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More Than Human
Theodore Sturgeon
Orion Millennium, 233 pages

Fred Gambino
More Than Human
Theodore Sturgeon
Born Edward Hamilton Waldo in 1918, he changed his name to Theodore Sturgeon in his early teens. He sold his first story, "Heavy Insurance," in 1938 for $5 to McClure's Syndicate for publication in newspapers. The sale of "The God in the Garden" to Unknown was his first published SF story. His novel, More Than Human, won the International Fantasy Award. His story, "Slow Sculpture," won both the Hugo and Nebula awards. He died on May 8, 1985, and he was posthumously awarded the World Fantasy Life Achievement Award.

Theodore Sturgeon Literary Trust
ISFDB Bibliography
SF Site Review: To Marry Medusa
Theodore Sturgeon is Alive and Well -- a Sturgeon Website

Past Feature Reviews
A review by Victoria Strauss

One of the key figures of science fiction's so-called Golden Age, Theodore Sturgeon stands out from his contemporaries both in the literary quality of his writing and his focus on creating strong, complex characters as well as fast-paced plots. He has been an influence on writers as diverse as Samuel Delany and Ray Bradbury, and serves as a continuing source of inspiration to SF's younger generation. His work fell out of print following his death in 1985, but recent years have seen complete reissues of his short story collections, and a number of reprintings of his novels -- including this one, from Millennium's SF Masterworks series.

Sturgeon is best-known as a short story writer, and More than Human is definitely a story writer's novel. It's constructed as three separate novelettes (the central one, "Baby is Three," was originally published in Galaxy) which together link up to tell a larger tale. This structure echoes the novel's theme: the creation and evolution of a Gestalt, a single being composed of disparate parts that are incomplete alone but together form a whole.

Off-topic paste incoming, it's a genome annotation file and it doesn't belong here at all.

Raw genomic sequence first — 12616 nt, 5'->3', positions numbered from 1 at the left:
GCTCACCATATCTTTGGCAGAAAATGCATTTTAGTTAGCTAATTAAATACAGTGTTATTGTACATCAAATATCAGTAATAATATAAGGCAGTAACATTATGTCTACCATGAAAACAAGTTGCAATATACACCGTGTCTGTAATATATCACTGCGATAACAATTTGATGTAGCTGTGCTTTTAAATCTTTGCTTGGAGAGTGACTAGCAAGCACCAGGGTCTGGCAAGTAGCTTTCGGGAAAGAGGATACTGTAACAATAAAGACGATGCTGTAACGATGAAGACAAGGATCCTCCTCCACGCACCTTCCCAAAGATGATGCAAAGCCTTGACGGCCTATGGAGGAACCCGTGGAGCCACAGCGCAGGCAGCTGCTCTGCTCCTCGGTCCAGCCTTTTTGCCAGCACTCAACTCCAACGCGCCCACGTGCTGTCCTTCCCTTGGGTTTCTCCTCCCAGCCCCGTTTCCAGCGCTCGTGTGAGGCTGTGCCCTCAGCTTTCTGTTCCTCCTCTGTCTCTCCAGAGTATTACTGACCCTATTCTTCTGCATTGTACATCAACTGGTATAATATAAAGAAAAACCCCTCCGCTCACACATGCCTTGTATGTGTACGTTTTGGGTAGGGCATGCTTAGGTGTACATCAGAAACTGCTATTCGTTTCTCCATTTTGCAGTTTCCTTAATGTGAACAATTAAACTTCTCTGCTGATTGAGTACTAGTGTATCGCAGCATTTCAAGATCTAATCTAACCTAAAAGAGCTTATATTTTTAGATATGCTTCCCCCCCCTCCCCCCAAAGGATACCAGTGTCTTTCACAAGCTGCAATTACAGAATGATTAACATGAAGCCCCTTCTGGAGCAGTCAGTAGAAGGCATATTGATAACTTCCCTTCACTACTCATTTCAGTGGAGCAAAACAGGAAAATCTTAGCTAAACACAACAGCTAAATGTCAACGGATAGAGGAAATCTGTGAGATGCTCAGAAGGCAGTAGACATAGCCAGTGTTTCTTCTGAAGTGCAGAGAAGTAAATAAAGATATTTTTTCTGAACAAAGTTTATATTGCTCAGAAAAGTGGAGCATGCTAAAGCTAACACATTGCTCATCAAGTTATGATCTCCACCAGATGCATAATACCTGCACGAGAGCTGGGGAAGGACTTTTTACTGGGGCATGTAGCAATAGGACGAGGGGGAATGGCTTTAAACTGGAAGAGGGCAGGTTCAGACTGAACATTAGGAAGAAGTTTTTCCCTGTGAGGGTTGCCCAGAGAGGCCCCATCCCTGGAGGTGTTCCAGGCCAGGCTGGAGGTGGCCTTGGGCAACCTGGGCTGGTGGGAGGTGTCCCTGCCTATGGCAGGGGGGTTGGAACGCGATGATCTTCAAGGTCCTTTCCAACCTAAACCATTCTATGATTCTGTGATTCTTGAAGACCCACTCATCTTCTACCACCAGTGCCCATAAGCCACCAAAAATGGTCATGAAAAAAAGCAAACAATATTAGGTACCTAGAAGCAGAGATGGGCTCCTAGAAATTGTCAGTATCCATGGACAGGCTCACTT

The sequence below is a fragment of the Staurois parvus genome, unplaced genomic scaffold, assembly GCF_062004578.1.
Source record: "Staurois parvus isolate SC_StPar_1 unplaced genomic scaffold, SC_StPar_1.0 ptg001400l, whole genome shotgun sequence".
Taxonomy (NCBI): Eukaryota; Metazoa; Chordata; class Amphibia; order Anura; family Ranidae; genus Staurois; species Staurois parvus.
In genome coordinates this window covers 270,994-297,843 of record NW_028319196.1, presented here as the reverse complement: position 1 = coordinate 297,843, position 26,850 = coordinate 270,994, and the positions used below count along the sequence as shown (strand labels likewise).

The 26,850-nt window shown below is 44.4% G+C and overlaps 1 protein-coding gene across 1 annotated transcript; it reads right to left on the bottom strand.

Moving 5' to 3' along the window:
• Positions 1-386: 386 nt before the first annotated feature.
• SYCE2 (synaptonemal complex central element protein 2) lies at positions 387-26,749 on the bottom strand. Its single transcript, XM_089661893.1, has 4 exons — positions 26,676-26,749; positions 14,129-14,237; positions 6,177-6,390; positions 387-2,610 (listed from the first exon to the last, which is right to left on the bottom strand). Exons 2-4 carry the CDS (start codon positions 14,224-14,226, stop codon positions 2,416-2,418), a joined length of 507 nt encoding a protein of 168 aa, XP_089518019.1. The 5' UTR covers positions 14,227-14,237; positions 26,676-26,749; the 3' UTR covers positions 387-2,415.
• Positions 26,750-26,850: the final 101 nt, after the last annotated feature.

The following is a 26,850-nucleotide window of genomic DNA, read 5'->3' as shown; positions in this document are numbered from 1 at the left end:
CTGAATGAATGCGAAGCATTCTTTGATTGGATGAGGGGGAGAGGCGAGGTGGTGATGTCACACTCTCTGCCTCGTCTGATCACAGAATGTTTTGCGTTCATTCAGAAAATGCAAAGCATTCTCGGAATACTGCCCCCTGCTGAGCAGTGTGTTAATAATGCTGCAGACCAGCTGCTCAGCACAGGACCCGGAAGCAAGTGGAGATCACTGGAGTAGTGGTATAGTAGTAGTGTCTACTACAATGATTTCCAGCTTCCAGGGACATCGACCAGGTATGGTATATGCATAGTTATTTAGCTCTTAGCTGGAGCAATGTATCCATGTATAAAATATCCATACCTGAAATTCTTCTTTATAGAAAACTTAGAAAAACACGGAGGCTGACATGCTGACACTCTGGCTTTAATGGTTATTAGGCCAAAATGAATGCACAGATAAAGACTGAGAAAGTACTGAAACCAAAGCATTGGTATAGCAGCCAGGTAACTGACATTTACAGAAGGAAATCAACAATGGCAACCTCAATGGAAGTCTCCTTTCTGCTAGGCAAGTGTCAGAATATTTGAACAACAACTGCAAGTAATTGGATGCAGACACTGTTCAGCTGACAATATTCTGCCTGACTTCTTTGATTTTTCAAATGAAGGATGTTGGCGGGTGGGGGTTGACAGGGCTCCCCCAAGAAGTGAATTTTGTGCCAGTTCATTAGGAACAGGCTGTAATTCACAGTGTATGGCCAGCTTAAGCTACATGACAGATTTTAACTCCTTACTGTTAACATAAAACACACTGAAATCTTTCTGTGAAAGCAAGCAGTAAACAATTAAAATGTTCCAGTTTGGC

In the first section, "The Fabulous Idiot," the Gestalt is born, as its components come together for the first time: Lone, a mentally defective youth with a powerful telepathic gift; Janie, a stubborn child with telekinetic abilities; Bonnie and Beanie, twins who are incapable of speech and yet can teleport their bodies at will; and Baby, a profoundly retarded infant whose brain works like a computer. Each of these handicapped, misfit individuals is incapable of functioning on his or her own, but together they add up to a complete being: as Baby tells Janie, "the I is all of us."

In the second section, "Baby is Three," the Gestalt grows up, emerging into the outside world and facing the challenges of survival. Several years have passed; Lone, the "head" of the Gestalt body, is dead, and his place has been taken by Gerry, an abused street urchin consumed by anger and hatred. Handicapped before because of Lone's limited mental capacity, the Gestalt is handicapped now by Gerry's moral emptiness. Gerry's ruthlessness serves the Gestalt, though, for he is willing to do anything to preserve it against separation.